Recently, researchers at the Stanford University School of Medicine undertook a study aimed at analysing the differences between the symptoms exhibited by autistic boys and girls. This could help provide potentially better diagnostics for girls.
Autism spectrum disorder (ASD) is a developmental disorder. As the name suggests, it varies in severity over a spectrum. Autistic boys and girls display several symptoms ranging from intellectual disabilities to sensory issues and repetitive behaviours among others.
One of the early descriptions of autism published by American psychiatrist Leo Kanner in 1943 stated that the likelihood of an autism diagnosis was higher in boys than that in girls. Over the next several decades, this bias led to all autism-related research benefitting males more than females.
Now with the help of artificial intelligence and modern brain imaging techniques, researchers have found that girls that possess brain patterns similar to boys are likely to have motor symptoms that are more pronounced. On the other hand, boys are prone to greater language impairment. Additionally, the study also reported that autistic girls usually show less overtly repetitive behaviours, causing diagnostic delays.
The study used functional magnetic resonance imaging to analyse the brain scans of 773 autistic participants. Out of that, 637 were boys and only 136 were girls, the historical bias in autism diagnostics still acting as a barrier to further research into how the disorder affects females. Kaustubh Sapekar, the lead author of the study notes, “When a condition is described in a biased way, the diagnostic methods are biased. This study suggests we need to think differently.”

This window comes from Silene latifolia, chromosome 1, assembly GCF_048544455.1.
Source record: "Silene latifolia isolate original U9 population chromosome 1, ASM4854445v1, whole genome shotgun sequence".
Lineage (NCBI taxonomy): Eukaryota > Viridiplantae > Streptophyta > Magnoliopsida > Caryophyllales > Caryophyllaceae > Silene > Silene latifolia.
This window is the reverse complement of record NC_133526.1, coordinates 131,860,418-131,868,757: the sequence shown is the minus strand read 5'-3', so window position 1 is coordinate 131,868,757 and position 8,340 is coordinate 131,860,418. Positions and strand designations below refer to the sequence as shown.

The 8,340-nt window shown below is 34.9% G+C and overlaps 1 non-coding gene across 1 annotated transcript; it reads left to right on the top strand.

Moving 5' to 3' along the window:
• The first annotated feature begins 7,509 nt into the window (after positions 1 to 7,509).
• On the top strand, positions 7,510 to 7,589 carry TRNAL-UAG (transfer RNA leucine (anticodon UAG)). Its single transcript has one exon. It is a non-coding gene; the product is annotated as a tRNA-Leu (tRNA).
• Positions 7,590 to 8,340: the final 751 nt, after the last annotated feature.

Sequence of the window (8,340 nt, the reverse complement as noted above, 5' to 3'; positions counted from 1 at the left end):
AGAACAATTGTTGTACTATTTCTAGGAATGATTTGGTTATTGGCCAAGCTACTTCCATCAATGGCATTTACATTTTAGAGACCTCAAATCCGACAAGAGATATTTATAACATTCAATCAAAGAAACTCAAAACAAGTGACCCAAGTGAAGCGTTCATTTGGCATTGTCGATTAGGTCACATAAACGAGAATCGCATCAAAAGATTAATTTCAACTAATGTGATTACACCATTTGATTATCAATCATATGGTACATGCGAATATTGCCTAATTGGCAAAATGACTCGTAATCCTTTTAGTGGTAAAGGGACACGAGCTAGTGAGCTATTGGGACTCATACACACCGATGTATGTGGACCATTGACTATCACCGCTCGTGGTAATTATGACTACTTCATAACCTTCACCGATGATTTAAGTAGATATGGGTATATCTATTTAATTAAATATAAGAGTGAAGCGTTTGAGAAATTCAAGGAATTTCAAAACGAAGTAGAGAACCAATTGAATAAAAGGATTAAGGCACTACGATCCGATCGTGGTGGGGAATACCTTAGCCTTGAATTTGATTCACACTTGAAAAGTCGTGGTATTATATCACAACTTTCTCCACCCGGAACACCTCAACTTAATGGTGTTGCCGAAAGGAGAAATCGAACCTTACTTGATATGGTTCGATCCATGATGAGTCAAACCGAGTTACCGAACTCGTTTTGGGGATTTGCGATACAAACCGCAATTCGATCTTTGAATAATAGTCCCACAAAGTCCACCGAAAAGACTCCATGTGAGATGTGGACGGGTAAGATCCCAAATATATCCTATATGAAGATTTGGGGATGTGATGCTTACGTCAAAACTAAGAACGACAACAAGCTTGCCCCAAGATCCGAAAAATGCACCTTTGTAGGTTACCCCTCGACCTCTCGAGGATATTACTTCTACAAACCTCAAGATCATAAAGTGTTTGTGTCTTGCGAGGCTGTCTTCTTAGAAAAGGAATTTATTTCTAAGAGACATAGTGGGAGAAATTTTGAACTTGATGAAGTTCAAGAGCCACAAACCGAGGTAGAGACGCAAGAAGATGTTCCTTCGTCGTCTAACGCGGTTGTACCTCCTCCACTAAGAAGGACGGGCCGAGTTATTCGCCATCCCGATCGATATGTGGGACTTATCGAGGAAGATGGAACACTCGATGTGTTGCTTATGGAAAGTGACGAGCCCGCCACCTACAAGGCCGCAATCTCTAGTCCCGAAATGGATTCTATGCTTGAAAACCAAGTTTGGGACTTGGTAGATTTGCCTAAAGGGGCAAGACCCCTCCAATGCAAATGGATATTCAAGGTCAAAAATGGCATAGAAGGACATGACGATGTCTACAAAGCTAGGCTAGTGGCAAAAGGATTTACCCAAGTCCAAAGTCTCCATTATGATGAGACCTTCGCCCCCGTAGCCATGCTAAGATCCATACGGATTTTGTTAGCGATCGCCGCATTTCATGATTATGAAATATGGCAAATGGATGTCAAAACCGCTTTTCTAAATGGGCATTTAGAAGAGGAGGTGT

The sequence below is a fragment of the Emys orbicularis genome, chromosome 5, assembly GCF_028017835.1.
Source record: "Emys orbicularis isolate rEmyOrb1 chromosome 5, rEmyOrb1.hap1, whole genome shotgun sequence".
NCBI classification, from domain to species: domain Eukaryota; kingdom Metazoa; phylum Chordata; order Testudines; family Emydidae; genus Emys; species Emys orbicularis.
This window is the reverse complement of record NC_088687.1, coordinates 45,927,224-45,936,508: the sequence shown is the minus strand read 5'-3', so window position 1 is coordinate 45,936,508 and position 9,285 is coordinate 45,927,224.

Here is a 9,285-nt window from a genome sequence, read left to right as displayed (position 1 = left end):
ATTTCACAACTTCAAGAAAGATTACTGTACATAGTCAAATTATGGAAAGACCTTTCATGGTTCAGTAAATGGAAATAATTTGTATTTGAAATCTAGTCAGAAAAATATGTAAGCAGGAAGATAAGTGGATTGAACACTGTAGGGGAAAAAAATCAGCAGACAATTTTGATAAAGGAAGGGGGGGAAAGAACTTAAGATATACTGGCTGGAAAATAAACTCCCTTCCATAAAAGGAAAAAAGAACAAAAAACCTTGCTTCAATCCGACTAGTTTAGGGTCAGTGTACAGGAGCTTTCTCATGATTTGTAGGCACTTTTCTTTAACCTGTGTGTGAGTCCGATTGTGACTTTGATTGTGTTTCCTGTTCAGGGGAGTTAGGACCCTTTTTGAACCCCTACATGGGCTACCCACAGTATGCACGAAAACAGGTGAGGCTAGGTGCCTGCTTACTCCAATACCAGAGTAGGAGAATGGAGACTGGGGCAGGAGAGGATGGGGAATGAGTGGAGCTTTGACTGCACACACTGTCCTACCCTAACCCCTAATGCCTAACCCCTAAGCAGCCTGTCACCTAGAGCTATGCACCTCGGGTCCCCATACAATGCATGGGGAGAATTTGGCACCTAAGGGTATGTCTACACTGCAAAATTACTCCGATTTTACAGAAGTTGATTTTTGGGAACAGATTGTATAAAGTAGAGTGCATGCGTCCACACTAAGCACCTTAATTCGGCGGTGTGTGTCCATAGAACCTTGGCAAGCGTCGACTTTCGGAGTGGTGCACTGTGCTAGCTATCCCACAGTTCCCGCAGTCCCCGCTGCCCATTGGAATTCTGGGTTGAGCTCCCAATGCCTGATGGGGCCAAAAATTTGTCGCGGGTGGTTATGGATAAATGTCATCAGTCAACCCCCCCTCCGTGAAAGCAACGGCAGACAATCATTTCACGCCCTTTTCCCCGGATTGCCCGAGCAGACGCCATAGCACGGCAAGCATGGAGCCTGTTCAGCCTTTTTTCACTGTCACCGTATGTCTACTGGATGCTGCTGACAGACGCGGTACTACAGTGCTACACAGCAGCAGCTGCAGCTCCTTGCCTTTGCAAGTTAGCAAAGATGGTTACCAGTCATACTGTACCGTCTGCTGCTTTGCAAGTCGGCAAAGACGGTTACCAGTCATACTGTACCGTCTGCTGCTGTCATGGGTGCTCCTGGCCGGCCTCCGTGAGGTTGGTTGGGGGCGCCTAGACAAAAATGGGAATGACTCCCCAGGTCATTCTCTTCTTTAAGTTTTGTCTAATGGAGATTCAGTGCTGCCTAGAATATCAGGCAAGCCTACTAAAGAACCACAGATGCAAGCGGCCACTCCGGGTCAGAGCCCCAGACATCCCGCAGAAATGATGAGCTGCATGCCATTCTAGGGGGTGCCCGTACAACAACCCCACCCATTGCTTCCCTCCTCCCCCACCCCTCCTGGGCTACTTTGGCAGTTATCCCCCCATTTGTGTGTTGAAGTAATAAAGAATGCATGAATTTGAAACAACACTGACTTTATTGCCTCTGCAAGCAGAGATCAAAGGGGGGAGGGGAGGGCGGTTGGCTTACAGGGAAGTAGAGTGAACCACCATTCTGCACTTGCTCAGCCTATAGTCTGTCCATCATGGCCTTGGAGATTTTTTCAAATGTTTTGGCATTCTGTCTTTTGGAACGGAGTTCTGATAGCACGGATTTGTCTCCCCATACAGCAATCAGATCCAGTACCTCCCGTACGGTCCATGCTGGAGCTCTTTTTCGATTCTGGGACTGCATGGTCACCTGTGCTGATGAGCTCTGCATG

The senior author of the study, Vinod Menon further described the relevance of studying the diagnostic differences between autistic boys and girls. He said, “We know that camouflaging of symptoms is a major challenge in the diagnosis of autism in girls, resulting in diagnostic and treatment delays. We detected significant differences between the brains of boys and girls with autism and obtained individualized predictions of clinical symptoms in girls.”
Knowing the key neurological and behavioural differences between male and female patients can make a huge difference in providing the right treatment at the right time. The algorithm developed post studying the brain scans of 678 participants was 86% accurate in distinguishing between the brain scans of boys from those of girls. Additionally, the algorithm was also put to test by running the brain scans of 976 typically developing children. As expected, it could not distinguish among them – further confirming the findings of the research.
The researchers believe that this study has the potential to pioneer better, more focused AI-based diagnosis and treatment for autistic girls, bridging the historical diagnostic disparity.
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